Recently the Prime Minister suggested the community should pray for rain. He was announcing the threat of stopping all irrigation in the Murray-Darling Basin.
Drought, unlike bush fires and floods, comes slowly. This one has been with us for about seven years. Steadily it has been taking our reserves of water. The great food producing area of the Murray-Darling Basin is now under serious threat.
Unlike droughts in other nations, or centuries, Australian city dwellers do not feel the force of the drought. Our farmers produce more than four times the amount of food that we consume. So deprivation and starvation are not on our mental horizon.
But those whose livelihood is dependent on the land are facing ruin. Rural depression and suicide is a great concern. The long-term sustainability of our land use is under serious question. The city price for fruit, vegetables and meat may rise significantly. Our comfortable economy will be placed under increased strain.
But is prayer the answer? Should we not take responsibility ourselves and solve the problems with technology? The Bible maintains a delicate balance when it describes our place in the world. We are not foreign to the world but are part of the creation. Yet we are responsible to God for the world that he has created us to rule over and care for. As part of this creation we learn to adapt ourselves to the environment in which we find ourselves. Yet as we are over creation we adapt creation to our needs and desires. The material world is created for us to inhabit, and so suits and fits our needs. Yet we are living outside the paradise of Eden in a world dominated by death and hostility towards us. By our labour we are to subdue the world and fill it. Yet we are not able to fully control our environment and without God’s supernatural intervention we can do nothing.
Some of our technology is an adaptation of ourselves to our environment, but some is the adaptation of the environment to us. To adapt our environment to our own needs we can dam the rivers, irrigate the land, turn salt water into fresh water etc. To adapt ourselves to the environment we can learn to use our water resources more carefully—showering more quickly, throwing wastewater on our gardens, not hose hard surfaces etc.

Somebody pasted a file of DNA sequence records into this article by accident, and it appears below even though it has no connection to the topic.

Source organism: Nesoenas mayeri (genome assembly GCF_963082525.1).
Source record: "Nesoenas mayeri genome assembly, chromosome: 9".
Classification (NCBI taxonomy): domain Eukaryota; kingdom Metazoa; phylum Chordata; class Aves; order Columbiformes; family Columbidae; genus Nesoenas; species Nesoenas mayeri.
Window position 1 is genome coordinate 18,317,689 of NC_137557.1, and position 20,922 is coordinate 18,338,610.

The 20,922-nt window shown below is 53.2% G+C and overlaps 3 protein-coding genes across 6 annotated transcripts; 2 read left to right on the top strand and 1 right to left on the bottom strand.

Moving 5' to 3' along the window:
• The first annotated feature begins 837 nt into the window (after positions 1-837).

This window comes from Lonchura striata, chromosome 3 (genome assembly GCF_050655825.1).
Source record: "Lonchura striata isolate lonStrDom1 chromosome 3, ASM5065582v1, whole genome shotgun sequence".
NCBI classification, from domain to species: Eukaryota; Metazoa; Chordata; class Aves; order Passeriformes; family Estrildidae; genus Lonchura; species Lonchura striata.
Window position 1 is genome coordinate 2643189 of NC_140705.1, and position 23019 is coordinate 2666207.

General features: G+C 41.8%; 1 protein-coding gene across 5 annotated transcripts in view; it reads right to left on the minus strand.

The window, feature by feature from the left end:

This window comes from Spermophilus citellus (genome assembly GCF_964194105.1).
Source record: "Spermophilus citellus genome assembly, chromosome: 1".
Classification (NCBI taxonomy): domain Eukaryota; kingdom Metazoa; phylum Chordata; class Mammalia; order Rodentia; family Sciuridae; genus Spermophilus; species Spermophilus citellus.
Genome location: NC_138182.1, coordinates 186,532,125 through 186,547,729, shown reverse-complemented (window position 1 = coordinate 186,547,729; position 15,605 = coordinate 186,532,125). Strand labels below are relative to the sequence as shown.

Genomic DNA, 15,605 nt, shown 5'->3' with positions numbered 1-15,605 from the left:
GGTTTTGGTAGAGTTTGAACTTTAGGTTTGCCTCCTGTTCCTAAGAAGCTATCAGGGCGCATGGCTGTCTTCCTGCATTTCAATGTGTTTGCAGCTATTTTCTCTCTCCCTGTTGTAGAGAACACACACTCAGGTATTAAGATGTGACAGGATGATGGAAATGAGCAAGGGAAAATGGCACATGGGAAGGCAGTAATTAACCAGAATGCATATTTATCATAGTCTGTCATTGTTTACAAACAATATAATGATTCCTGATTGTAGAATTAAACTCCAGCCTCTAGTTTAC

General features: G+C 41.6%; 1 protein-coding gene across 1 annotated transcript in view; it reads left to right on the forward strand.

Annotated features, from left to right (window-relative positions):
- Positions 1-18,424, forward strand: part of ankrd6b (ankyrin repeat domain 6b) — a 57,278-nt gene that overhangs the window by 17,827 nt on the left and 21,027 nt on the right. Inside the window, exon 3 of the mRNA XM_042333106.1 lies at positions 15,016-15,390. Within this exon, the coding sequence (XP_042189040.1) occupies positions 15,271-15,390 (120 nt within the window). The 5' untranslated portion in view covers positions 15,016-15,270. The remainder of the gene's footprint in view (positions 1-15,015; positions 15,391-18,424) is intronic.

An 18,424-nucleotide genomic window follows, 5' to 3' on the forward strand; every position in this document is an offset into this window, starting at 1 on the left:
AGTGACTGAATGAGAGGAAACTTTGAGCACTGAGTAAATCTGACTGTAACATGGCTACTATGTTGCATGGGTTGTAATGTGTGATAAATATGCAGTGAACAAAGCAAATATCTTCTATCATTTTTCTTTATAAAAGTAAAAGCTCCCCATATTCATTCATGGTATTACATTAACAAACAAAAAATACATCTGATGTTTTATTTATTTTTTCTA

But what about prayer? God gives us all the resources that we have—both those we adapt to our use or those we can adapt ourselves to use appropriately. Without Him we would have nothing. He provides and rules over the whole environment in which we live.
We may be able to predict weather and climate, but we are only describing what He has created. The ability of God to alter the environment is felt particularly in this area of life because weather is so changeable and climate is less stable than once thought and the complexity of weather patterns makes predictions and forecasting difficult. But we must be wary of seeing God’s hand only in the areas of human ignorance. The God who exists only in the gaps in human knowledge is not the creator God of the Bible.
Yet there are other reasons why we think of God in relation to drought and rain. The rain in its seasons is a testimony to God’s continued control of the world and favour towards humans. As Paul said to the superstitious people of Lystra: God “did not leave himself without witness, for he did good by giving you rains from heaven and fruitful seasons, satisfying your hearts with food and gladness” (Acts 14:17). Just as Jesus said that God “sends rain on the just and the unjust” (Matthew 5:45).
Yet drought and floods can also be a warning of God’s judgement. For God said through Amos the prophet: “I also withheld rain from you when there were yet three months to the harvest…yet you did not return to me” (Amos 4:7-8). And in the time of Elijah, when the prosperous and wicked king Ahab rules Israel—God sent a three year drought as judgement on the land.
Modern Australia is not Old Testament Israel. Israel had a special place in the plans, promises and prophecies of God. We cannot directly apply those prophecies to Australia. Yet we can see the hand of God in the drought and the rain—just as we know he rules over all of creation.
And as God sent rain in response to the prayers of Elijah there is no reason to doubt that He could do so again in response to our prayers. But praying for rain involves returning to Him. He is not a genie in a bottle awaiting our orders. He is the sovereign Lord requiring our hearts.